OIFE’s Topical Meeting “Balancing Life with OI”
The Balancing Act: Navigating Pain and Life with OI in Stockholm
34 percent of all individuals with OI report that pain has influenced their career choices, and 30 percent also state that pain affects their social life.
This is just one of the many facts we learned during the OIFE’s Balancing Life With OI conference in Stockholm at the beginning of June.
I had arrived in Stockholm ahead of time, and had a day and a half to explore the hilly streets of Stockholm before the conference began. As a result, at 2:30 the night before the conference, I found myself lying in bed with sore shoulders, unable to sleep.
Realizing I needed some rest, I had to leave the hotel and roll across the street to a 24-hour pharmacy to buy a pack of pain killers. There is perhaps no better way to prepare for a conference whose main theme is pain.
The conference spanned two days, featuring a packed schedule with speakers taking the stage one after another with 10 to 15 minutes in between. Facts and information were delivered like jabs in a boxing match, leaving attendees both wiser and somewhat dazed.
Definition of pain
The first speaker on the program was professor Audun Stubhaug, who delved into the nature of pain. He used the following definition, also employed by the International Association for the Study of Pain – IASP:
“An unpleasant sensory and emotional experience associated with, or resembling that associated with, actual or potential tissue damage.”
The truth is, we all know what pain is when we feel it, but there can be significant individual differences in how we experience it.
He referred, among other things, to a Danish study that examined how patients experienced the exact same type of operation. Some felt almost no pain, while others reported experiencing maximum pain.
At the same time, he emphasized the differences in how acute pain and chronic pain should be treated. The goal with the former is to eliminate the pain during the period it is felt. Acute pain is often measured in hours or days and can easily be treated with anything from pain killers to powerful and fast-acting opioids. In contrast, the treatment of chronic pain should aim not only for pain relief but also for improved function and long-term quality of life for the patient.
Causes are complex
Mercedes Rodriguez Celin, a pediatrician at Shriners Hospital in Chicago, also referred to a study involving 861 participants with OI, where 42 percent reported experiencing chronic pain.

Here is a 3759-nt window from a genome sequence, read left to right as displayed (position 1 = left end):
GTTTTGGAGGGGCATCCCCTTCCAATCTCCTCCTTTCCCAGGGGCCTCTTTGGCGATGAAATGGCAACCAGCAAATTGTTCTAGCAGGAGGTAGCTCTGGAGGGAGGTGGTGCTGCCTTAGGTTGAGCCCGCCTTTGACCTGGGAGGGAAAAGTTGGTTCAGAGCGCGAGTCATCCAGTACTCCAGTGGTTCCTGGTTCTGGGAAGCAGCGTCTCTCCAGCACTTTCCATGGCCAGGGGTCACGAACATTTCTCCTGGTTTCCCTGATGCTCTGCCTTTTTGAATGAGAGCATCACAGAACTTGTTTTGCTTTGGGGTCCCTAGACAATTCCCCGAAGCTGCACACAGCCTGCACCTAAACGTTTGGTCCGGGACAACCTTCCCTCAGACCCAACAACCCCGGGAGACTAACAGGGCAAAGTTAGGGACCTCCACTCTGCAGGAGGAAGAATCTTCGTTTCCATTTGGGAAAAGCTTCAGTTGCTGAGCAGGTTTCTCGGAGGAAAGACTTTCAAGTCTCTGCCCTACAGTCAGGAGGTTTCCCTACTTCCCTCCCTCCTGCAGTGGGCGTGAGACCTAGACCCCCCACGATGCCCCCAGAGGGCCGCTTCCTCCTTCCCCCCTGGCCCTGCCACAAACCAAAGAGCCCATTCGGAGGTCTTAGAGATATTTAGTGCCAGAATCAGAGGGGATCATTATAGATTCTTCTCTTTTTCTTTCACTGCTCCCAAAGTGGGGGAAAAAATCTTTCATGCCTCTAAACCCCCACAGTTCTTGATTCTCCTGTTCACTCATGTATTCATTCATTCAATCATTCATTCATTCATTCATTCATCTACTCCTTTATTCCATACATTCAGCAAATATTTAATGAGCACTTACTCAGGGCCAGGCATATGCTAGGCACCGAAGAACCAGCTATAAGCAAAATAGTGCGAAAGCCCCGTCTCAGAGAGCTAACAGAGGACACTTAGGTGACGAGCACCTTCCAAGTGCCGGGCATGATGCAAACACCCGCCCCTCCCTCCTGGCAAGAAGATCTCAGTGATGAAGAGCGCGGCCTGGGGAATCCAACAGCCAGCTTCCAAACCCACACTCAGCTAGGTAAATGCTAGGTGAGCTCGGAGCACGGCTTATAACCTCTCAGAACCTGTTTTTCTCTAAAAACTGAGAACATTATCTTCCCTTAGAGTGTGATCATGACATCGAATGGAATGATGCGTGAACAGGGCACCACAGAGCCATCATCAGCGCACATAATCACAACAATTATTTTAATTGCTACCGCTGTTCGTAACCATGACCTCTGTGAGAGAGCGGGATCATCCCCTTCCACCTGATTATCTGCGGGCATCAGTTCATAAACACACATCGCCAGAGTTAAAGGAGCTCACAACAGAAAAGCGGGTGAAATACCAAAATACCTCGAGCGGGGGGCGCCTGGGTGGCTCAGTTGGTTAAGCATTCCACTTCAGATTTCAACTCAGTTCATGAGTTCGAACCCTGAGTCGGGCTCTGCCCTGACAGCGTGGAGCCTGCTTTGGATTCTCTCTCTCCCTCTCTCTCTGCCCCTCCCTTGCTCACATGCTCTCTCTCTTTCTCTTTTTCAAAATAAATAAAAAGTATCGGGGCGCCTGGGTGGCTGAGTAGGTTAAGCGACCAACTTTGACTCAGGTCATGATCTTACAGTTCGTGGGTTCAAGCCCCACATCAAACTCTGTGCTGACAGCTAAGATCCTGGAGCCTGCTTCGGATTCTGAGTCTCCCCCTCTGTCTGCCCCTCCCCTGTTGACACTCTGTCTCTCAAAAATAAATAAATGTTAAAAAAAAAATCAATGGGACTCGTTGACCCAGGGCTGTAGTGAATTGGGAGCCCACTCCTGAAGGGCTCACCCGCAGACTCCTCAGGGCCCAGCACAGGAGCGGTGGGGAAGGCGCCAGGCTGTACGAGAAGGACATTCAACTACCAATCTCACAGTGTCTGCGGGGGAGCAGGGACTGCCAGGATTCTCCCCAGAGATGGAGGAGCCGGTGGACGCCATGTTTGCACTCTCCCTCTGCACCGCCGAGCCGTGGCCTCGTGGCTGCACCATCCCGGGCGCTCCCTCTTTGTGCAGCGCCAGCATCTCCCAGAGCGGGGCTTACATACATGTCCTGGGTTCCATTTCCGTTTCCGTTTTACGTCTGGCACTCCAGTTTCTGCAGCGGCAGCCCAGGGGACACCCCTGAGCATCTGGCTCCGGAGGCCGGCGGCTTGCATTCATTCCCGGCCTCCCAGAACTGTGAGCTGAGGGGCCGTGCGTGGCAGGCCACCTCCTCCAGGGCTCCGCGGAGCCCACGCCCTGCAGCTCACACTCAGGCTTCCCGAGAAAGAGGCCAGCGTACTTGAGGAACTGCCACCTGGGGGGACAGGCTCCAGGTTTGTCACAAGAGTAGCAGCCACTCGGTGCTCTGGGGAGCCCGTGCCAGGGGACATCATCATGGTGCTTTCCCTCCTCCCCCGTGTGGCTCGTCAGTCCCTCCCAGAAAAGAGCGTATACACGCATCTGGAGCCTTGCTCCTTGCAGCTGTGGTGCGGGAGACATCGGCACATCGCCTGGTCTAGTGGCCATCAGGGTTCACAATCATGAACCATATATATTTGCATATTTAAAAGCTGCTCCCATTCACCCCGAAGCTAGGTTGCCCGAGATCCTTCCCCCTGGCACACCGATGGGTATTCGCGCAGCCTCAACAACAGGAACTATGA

The causes of pain among people with OI are often complex, she explained. It can be orthopedic, such as fractures and deformities, but it can also be related to muscle weakness, unstable joints, poor alignment, or neurologic and inflammatory issues.
Gastrointestinal problems are commonly observed among individuals with OI, and there can be various causes for them. Factors such as body proportions, with many having a small upper body, as well as scoliosis and chest deformity, which leave less room for the stomach and intestines, can lead to symptoms like stomach pain, acid reflux, and constipation.
However, tissue-related issues or factors related to diet and activity level can also contribute to the gastrointestinal related pain.
Increasing focus on diet and activity can therefore help alleviate these problems, as explained by Lena Landre Wekre.
Pain is the most common symptom
OIFE’s own Impact Survey also reveals that among the symptoms reported by individuals in recent 12 months, pain is the top scorer. Out of the 1,442 participants, 1,181 experienced pain in the past year, while fatigue, soft tissues, and scoliosis followed suit.
Many also reported experiencing sleep problems, but Marie Coussens from Ghent University in Belgium conducted a study where 35 OI patients were equipped with an accelerometer to measure their sleep quality.
The study overall showed a reasonable amount of sleep, with participants averaging 7 hours and 49 minutes. However, the sleep study also revealed that OI patients were awake for an average of 45 minutes during the night, significantly more than other individuals.
Many of us are experts in living our lives despite limitations, and this was evident at the conference through a series of touching anonymous testimonies that were read out.
I had the pleasure of speaking with American Karen Braitmayer about balancing work, ambitions, and pain, while Kis Holm Laursen shared her experiences of parenting a child with pain, and Ann Bett Kirkebæk talked about the impact of pain on relationships and sex life.
Even though we have learned to cope, many still report that pain has a negative impact on their physical lives, leisure activities, and daily tasks.
On the other hand, studies show that individuals with OI only experience a minor impact of pain on their ability to lead independent lives and on their close relationships with family and friends.
Written by Jacob Ø. Wittorff, OIFE Board Member